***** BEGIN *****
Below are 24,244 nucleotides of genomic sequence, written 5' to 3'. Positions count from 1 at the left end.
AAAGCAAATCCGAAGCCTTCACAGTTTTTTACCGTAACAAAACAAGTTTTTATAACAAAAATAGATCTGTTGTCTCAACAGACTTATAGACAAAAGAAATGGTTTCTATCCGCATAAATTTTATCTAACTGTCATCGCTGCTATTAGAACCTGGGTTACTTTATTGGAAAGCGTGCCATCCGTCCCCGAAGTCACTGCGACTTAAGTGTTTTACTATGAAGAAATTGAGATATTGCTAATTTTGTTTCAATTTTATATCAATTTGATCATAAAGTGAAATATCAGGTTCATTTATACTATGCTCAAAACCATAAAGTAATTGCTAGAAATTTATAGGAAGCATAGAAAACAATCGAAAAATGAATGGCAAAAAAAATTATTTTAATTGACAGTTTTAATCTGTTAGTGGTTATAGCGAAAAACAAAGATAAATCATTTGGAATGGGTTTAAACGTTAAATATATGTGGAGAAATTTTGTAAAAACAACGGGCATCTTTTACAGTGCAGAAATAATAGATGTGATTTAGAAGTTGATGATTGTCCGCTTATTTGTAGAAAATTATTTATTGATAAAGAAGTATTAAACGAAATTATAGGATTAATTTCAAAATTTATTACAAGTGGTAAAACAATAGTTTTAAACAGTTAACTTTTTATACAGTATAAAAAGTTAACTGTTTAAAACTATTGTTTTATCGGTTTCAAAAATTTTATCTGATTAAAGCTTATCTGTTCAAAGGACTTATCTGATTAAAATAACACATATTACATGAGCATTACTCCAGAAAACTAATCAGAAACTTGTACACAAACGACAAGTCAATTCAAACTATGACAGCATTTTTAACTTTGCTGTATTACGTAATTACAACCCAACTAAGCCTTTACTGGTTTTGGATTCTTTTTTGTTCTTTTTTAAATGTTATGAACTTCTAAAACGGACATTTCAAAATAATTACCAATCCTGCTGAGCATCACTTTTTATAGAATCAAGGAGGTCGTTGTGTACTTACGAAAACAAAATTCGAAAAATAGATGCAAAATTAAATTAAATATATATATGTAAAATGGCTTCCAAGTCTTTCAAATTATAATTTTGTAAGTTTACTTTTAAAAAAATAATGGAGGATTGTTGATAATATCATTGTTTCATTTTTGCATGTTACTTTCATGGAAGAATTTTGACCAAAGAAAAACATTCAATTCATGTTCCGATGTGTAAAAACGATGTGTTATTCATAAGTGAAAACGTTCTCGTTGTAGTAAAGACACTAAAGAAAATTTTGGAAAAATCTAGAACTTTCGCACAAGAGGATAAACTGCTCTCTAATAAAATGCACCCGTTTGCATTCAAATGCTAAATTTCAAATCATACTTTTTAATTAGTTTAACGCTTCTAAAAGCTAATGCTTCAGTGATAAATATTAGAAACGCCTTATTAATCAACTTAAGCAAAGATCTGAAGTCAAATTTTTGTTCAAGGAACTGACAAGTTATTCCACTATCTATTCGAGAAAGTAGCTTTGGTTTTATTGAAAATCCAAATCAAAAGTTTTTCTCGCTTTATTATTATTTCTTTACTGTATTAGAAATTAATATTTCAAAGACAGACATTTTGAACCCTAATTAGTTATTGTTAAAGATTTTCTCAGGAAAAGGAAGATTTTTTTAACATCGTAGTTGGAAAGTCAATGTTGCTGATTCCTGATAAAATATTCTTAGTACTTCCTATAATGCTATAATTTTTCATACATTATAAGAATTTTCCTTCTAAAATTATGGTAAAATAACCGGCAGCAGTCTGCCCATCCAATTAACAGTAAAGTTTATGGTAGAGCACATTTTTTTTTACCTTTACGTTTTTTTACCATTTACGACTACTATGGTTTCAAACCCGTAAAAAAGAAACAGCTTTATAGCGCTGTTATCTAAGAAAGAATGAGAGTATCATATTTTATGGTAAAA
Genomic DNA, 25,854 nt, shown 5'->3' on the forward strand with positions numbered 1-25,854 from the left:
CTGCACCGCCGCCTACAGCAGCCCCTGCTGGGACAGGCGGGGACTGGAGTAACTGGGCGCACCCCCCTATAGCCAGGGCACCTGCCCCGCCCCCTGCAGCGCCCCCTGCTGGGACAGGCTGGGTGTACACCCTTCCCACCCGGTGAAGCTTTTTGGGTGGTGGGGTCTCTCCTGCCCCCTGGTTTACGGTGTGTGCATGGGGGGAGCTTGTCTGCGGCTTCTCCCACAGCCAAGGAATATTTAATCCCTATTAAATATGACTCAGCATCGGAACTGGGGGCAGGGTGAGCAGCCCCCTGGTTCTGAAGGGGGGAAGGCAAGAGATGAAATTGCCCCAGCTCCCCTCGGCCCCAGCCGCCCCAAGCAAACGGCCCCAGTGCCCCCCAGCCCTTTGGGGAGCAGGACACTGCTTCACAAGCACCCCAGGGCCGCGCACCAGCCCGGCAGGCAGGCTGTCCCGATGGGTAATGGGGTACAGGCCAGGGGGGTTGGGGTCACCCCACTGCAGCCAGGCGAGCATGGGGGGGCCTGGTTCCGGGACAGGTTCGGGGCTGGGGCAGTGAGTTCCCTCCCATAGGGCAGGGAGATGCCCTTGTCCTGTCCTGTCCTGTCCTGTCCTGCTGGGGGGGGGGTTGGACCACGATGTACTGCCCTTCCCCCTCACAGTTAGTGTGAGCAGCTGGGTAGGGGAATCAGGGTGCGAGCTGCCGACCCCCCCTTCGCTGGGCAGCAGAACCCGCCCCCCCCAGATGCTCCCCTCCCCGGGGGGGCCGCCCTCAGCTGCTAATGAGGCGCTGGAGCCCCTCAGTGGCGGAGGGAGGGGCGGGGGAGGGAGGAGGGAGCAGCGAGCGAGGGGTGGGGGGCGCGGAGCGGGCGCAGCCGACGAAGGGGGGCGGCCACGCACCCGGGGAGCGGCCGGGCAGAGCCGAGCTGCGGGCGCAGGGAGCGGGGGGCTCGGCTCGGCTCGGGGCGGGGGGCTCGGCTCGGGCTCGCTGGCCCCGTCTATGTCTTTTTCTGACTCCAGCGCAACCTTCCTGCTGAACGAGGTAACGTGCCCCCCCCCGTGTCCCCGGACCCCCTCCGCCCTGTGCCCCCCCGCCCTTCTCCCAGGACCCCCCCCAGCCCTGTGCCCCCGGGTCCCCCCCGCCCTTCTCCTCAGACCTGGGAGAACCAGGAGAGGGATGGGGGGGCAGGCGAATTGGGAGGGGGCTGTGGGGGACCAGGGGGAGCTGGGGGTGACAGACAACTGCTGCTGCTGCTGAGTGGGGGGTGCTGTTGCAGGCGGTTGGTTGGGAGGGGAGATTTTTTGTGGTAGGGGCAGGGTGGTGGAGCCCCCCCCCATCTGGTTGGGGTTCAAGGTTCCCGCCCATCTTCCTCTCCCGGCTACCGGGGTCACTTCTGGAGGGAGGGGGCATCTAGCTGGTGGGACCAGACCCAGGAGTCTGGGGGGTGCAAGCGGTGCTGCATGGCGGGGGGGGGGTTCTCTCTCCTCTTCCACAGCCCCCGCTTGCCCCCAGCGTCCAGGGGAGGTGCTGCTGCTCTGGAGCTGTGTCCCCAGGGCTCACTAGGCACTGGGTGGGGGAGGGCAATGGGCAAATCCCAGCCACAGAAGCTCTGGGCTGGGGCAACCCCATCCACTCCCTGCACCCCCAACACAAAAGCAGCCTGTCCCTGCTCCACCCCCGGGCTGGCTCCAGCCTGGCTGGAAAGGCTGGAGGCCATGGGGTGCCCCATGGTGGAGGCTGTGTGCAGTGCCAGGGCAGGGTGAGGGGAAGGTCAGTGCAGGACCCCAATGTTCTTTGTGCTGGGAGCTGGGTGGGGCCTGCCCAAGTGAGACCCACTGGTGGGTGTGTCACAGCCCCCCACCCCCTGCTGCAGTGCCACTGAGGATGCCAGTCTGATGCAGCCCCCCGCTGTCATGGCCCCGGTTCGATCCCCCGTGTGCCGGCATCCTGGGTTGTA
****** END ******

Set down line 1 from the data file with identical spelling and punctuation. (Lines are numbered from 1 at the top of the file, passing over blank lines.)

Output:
Below are 24,244 nucleotides of genomic sequence, written 5' to 3'. Positions count from 1 at the left end.